The Chesapeake Bay Foundation is defending the model used by the Environmental Protection Agency to create the federal agency’s restoration strategy for the bay.
Maryland agriculture and environmental officials are opposing a bill to prohibit additional bay restoration regulations on farmers until other states in the watershed catch up to their pollution reductions.
Maryland’s ghost pot retrieval program starts again next month. State officials say watermen have until Friday to apply for work under the program.
Gov. Martin O’Malley says increasing fees on water use and limiting where developers can put new septic systems are essential to preserving the health of the Chesapeake Bay.
The American Farm Bureau Federation is seeking summary judgment in its suit challenging the Environmental Protection Agency’s Chesapeake Bay restoration strategy.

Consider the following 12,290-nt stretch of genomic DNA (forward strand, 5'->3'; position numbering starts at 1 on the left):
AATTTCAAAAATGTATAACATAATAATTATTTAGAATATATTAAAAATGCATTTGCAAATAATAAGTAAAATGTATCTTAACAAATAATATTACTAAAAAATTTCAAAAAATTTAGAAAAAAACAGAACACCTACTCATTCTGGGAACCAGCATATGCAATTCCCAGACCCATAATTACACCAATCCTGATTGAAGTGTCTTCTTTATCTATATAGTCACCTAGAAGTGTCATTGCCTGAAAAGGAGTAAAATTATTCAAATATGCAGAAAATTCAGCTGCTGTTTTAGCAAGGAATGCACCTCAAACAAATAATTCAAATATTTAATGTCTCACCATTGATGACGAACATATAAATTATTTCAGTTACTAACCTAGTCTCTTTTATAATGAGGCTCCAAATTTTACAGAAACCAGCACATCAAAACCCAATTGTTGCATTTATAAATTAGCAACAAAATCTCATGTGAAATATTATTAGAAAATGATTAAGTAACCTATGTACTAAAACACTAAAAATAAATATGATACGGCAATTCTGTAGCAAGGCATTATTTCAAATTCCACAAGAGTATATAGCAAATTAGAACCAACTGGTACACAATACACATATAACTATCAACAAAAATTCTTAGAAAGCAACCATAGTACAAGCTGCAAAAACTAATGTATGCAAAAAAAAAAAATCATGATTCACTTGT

Long blamed for many of the ills facing the Chesapeake Bay, farmers find themselves straddling both sides of proposals to deal with another source of pollution: septic tanks in housing developments.
Maryland environmental officials are backing off plans to meet Chesapeake Bay restoration goals five years ahead of other states in the bay watershed.
Chesapeake Bay watershed states are not working toward new restoration goals, according to a new report by the U.S. Government Accountability Office.
The head of the Queen Anne’s County Watermen’s Association says conditions are improving on the Chesapeake, where debris from Tropical Storm Lee has made it difficult to work on the bay.
The damage caused by last week’s torrential rains isn’t over. It’s just moved on to a new target.
A yoga mat, truck tires, a basketball and the seat from a portable toilet. Those items and thousands more are floating down the Chesapeake Bay, which is receiving the flood waters from the Susquehanna and other rivers swollen by rains from the remnants of Tropical Storm Lee.
A new study recommends a moratorium on oyster harvesting in Maryland.